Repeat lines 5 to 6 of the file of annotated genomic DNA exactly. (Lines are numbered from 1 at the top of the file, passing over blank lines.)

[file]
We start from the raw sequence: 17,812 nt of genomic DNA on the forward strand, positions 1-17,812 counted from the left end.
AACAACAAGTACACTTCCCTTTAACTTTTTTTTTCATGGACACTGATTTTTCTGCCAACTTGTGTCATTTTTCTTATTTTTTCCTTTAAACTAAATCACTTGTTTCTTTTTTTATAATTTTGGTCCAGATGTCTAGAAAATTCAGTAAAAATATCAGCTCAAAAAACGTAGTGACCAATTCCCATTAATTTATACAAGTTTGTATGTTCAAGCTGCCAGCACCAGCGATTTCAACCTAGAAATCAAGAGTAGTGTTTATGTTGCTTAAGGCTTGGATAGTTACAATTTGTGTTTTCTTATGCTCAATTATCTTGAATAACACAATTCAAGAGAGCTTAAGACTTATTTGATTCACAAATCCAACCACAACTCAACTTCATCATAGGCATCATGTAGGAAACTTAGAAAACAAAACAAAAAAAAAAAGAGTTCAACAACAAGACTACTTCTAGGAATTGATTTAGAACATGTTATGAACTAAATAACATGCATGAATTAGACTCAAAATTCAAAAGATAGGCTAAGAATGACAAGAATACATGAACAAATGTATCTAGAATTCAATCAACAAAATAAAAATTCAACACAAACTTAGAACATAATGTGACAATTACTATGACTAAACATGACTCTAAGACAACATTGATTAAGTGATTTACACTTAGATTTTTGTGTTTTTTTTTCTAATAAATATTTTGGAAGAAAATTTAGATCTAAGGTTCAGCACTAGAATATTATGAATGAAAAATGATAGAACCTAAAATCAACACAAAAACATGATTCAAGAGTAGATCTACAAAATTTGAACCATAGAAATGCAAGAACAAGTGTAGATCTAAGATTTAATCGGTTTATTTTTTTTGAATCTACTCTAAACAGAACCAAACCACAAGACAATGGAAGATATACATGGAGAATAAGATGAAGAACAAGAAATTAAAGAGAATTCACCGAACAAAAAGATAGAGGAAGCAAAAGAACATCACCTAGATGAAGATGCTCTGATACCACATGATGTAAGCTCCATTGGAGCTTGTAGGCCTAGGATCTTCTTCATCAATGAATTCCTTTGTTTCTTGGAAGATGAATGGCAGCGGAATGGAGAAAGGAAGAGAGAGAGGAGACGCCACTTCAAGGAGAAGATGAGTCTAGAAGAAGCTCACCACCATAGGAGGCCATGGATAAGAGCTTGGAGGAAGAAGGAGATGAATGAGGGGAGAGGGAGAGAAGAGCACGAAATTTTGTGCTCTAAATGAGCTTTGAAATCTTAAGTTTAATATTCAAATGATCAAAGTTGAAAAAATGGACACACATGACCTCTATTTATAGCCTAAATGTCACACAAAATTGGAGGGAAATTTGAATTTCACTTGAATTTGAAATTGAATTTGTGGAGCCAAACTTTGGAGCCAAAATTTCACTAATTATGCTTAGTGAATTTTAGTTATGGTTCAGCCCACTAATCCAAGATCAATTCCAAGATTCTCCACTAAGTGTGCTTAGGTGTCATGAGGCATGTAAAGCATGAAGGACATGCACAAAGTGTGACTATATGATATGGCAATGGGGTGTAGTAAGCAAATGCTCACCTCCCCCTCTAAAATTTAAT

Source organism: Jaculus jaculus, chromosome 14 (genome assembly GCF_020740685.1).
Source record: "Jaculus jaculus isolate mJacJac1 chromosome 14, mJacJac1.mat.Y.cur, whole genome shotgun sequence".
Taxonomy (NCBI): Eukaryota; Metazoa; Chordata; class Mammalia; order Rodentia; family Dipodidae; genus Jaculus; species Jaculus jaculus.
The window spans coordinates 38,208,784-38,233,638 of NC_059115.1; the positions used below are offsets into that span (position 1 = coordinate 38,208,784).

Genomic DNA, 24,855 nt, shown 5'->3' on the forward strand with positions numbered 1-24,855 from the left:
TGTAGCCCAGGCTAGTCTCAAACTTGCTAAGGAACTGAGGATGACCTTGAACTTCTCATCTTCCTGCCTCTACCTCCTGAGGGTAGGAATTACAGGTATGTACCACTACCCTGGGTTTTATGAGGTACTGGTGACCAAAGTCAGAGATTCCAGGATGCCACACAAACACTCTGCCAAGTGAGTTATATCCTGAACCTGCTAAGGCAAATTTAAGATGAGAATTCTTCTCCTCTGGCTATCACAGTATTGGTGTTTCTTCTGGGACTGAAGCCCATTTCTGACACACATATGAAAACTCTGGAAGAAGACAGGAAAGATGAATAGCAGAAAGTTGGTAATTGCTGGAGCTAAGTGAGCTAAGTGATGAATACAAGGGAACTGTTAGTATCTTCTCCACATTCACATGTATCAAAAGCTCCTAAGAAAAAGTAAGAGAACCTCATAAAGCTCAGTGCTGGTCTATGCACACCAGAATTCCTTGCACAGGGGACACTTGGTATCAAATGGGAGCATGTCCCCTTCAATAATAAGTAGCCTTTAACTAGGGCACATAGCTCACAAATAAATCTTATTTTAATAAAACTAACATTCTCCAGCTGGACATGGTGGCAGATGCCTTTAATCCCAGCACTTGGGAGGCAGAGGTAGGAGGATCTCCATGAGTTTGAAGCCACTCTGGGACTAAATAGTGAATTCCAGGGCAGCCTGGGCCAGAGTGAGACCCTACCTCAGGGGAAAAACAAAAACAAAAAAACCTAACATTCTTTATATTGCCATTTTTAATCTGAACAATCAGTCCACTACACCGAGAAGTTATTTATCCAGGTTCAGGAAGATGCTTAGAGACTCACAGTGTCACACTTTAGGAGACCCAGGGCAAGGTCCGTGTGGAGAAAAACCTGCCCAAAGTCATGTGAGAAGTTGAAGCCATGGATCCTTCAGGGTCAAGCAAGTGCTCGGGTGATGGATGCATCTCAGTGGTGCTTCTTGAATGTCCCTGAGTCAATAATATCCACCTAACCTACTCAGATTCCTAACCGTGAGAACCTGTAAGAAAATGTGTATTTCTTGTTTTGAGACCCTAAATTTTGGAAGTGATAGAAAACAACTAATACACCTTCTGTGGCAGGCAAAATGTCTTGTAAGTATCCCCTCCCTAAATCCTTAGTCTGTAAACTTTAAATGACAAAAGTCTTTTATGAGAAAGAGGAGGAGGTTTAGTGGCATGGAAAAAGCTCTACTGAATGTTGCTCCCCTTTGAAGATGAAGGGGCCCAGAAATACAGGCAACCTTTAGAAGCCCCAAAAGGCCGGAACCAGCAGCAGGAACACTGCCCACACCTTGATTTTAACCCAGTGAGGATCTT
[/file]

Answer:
Taxonomy (NCBI): Eukaryota; Metazoa; Chordata; class Mammalia; order Rodentia; family Dipodidae; genus Jaculus; species Jaculus jaculus.
The window spans coordinates 38,208,784-38,233,638 of NC_059115.1; the positions used below are offsets into that span (position 1 = coordinate 38,208,784).